kefalidi (iV idoV) "the scroll" - nob = manuscript. Referring to the end of the rod on which the scroll is wound and so used of the scroll itself.

bibliou (on) gen. "-" - book. The genitive is adjectival, partitive, the "book" being the scriptures as a whole = this particular scroll of the scriptures.

tou poihsai (poiew) aor. inf. "[I have come] to do" - This construction, a genitive article + an infinitive, forms a final clause expressing purpose; "in order to do your will."

oJ qeoV (oV) "my God" - God. The nominative case is being instead of the vocative; "I have come, O God, to do your will", Barclay.


b) Drawing out the point from the Psalm that obedience is what is required by God, and such sets aside the cult, v8-9. Our author now comments on the quote by underlining its salient points. We see that in the priestly sacrifice of Christ (an offering of his life in complete obedience to the will of God, even unto death) a new order is inaugurated which replaces the Levitical cult. In v8 our writer makes the point that the old order has been abolished. In v9 the establishment of a new order is recorded, the sacrificial offering of obedience. The sacrifice pleasing to God involves a total submission to his will. This is the very thing Jesus has done, and having done it, he supersedes the old order of blood sacrifice.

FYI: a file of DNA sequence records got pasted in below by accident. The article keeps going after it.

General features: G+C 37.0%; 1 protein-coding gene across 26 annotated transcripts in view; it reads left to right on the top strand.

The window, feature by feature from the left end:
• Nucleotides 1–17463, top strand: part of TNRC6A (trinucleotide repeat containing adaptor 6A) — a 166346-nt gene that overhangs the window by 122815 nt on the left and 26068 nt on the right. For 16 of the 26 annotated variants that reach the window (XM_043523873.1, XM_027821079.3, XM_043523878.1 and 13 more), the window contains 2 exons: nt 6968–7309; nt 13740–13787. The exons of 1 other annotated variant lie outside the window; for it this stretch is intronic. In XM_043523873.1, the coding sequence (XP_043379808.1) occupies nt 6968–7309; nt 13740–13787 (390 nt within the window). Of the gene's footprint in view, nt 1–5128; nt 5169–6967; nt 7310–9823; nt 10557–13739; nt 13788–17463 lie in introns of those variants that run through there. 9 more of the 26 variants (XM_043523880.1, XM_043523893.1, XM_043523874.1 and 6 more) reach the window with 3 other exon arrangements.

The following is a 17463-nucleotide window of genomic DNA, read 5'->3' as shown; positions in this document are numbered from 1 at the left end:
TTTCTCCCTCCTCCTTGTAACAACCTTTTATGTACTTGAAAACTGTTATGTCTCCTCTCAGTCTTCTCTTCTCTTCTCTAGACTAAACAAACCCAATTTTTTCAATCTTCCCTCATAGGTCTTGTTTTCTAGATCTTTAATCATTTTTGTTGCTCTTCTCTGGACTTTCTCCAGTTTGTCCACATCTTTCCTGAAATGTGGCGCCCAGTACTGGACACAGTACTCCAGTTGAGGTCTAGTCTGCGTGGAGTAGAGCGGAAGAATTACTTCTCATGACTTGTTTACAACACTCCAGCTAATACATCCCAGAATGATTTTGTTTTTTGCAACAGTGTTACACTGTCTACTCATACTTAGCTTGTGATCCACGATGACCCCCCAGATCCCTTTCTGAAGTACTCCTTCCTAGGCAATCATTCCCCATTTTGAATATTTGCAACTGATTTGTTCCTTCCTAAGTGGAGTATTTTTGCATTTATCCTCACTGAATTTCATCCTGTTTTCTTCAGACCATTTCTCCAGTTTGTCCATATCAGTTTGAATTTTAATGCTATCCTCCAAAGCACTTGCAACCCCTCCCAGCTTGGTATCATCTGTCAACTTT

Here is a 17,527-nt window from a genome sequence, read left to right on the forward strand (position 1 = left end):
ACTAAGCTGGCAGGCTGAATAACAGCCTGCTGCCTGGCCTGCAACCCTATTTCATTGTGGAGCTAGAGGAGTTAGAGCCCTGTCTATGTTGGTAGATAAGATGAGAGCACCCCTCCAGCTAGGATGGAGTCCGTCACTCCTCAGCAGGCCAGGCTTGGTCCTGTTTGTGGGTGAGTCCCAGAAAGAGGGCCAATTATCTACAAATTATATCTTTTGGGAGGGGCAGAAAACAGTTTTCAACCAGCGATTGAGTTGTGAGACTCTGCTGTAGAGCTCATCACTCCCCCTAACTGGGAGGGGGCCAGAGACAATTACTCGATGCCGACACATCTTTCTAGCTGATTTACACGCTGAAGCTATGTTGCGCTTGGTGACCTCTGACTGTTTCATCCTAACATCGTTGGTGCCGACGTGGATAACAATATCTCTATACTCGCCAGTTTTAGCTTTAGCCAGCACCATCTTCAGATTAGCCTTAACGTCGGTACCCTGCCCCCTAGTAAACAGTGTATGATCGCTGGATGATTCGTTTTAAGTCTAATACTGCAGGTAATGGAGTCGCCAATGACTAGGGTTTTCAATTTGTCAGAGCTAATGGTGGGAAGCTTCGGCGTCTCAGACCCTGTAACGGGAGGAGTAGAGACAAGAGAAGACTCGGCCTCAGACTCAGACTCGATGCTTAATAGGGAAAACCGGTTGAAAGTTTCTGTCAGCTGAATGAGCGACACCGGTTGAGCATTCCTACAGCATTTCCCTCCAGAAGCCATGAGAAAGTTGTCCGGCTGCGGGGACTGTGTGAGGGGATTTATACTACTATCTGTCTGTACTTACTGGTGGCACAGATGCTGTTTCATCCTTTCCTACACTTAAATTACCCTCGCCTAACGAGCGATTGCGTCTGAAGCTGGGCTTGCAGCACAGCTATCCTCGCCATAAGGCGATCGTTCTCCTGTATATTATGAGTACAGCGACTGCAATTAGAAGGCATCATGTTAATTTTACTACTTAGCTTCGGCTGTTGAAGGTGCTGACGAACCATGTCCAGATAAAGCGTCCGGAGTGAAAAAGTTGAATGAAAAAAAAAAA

legwn (legw) pres. part. "[first] he said]" - saying. The participle is adverbial, possibly instrumental, "he begins by saying", Moffatt, or temporal, "when he said."

anwteron adv. "-" - above. Although translated in the ESV etc, "when he said above", it actually doesn't refer to something earlier in the document / scriptures, but rather "marks an antithesis in the two portions of the Psalm", Koester.